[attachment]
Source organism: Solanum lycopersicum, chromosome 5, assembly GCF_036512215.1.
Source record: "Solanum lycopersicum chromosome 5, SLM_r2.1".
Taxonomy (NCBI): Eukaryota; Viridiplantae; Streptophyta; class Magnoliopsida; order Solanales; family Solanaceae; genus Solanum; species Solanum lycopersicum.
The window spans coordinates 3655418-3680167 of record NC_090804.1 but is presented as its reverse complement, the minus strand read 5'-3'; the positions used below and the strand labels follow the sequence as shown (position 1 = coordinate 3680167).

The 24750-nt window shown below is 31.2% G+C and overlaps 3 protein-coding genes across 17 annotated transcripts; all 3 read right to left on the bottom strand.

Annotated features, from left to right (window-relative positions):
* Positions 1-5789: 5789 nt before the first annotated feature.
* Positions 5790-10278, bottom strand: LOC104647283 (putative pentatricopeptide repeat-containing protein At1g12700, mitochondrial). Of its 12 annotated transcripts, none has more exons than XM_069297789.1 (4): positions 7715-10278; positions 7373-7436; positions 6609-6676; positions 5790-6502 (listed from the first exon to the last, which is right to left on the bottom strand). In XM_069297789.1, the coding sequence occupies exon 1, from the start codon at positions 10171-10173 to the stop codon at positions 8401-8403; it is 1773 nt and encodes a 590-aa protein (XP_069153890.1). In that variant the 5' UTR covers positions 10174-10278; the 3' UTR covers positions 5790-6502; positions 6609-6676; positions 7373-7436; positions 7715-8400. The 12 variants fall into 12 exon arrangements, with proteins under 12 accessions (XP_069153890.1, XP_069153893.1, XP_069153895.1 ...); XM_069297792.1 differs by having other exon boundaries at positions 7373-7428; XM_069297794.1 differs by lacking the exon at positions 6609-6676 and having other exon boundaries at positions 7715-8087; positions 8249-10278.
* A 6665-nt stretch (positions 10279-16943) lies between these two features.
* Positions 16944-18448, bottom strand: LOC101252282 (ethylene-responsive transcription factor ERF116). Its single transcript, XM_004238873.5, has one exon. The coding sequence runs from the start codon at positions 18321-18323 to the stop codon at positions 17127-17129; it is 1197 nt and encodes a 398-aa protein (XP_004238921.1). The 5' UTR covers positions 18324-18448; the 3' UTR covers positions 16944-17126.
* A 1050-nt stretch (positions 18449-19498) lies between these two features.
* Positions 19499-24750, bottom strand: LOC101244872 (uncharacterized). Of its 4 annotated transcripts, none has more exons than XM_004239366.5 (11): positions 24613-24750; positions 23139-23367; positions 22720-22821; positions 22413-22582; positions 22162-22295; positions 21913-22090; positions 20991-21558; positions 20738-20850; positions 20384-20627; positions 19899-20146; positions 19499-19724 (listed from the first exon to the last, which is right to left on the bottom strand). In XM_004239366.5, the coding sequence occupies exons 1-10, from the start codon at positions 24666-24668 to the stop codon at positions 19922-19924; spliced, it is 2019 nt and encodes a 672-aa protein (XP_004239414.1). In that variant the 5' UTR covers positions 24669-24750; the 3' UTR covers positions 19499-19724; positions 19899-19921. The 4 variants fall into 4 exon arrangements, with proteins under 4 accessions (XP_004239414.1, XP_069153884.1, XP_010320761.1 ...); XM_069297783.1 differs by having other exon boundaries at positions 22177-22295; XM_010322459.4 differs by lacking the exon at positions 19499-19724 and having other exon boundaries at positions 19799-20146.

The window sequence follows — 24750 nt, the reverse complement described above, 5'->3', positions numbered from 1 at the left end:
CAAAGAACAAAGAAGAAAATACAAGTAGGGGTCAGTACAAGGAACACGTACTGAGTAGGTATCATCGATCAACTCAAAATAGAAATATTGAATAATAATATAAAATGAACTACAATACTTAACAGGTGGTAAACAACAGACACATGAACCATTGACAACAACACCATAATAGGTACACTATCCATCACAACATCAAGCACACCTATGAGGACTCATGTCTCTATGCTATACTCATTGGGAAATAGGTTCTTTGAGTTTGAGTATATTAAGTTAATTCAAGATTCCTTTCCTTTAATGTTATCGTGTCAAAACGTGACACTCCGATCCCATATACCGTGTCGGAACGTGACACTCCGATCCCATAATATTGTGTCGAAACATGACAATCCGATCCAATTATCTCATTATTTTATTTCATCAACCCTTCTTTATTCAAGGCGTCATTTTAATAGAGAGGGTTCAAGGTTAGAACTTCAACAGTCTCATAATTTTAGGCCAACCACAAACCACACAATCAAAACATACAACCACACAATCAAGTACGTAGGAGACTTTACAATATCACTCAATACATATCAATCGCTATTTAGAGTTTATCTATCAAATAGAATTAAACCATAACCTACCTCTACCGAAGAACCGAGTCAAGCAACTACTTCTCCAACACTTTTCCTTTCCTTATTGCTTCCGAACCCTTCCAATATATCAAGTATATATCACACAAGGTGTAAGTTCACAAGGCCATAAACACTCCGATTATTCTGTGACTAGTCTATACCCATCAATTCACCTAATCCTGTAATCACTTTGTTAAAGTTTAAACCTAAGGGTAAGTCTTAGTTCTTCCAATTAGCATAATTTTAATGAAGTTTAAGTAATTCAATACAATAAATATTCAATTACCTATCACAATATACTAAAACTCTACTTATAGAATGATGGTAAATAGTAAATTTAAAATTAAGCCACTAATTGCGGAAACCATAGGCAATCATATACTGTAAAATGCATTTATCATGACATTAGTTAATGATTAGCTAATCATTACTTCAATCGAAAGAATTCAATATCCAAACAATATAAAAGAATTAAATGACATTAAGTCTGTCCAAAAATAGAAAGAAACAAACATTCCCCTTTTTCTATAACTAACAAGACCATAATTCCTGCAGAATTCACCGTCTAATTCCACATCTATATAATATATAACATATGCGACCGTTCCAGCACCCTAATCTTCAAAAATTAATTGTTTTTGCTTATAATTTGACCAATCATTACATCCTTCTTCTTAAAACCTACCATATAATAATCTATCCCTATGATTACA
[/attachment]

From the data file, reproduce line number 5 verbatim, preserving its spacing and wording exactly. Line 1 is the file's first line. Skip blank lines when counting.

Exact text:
The 24750-nt window shown below is 31.2% G+C and overlaps 3 protein-coding genes across 17 annotated transcripts; all 3 read right to left on the bottom strand.